Abstract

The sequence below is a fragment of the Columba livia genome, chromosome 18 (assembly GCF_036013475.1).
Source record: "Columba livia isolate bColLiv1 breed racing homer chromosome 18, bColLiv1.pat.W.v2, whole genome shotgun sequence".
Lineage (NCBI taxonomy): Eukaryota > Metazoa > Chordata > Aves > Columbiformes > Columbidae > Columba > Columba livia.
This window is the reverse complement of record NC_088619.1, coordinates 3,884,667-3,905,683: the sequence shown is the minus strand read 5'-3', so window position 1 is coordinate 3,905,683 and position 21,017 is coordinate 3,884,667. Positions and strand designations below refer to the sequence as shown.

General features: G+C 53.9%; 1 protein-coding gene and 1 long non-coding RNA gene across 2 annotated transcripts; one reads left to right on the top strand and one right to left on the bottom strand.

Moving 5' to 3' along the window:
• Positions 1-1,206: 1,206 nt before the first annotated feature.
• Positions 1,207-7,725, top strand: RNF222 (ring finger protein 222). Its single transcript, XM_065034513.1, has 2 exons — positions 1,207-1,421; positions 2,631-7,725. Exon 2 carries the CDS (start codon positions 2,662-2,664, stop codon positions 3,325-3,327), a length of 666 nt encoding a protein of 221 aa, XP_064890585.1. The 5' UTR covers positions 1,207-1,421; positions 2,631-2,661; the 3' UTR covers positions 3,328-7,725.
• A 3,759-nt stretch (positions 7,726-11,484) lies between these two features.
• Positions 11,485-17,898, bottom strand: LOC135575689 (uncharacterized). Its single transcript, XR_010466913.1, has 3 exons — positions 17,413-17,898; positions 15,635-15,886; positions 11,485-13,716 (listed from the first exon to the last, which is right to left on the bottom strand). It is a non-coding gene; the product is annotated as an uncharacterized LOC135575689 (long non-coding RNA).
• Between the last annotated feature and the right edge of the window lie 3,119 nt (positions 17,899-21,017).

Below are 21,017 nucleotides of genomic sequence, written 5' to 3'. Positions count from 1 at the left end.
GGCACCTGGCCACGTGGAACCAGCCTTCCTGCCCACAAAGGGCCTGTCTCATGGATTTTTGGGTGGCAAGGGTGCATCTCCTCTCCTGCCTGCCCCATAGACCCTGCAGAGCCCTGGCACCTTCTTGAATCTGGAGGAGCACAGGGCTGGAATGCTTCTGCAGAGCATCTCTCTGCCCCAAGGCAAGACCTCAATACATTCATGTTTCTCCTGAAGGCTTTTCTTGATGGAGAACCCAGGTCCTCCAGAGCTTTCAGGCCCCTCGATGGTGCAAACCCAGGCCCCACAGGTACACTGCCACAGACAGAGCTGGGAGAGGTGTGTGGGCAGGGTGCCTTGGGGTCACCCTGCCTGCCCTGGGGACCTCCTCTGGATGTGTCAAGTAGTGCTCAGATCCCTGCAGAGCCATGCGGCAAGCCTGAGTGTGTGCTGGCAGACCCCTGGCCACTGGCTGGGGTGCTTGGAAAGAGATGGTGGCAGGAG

A study is presented of the thickness and load-supporting capacity of fluid wedge-shaped films entrapped between the peripheral surfaces of rotating circular disks which are vibrated transversely, causing the wedge-shaped film to become alternately thin, then thick at moderately high frequencies. This nonsteady-state loading of the wedge is accomplished by mounting circular disks, Fig. 1, on parallel shafts with centers at d and d’, then transversely vibrating the beam which supports the complete lower-shaft assembly, consisting of bearings, bearing hangers, etc., see Fig. 4. Part 1 (see Fig. 1) is devoted to a theoretical analysis of the thickness and load-steady-state problem has yielded solutions which have not been obtainable by theoretical studies, except for cases involving assumptions which greatly alter the true results. It is found that the normal approach vibratory motion of the surfaces bounding the film is responsible for a much greater part of its load-supporting action than is the steady-state rotational motion.

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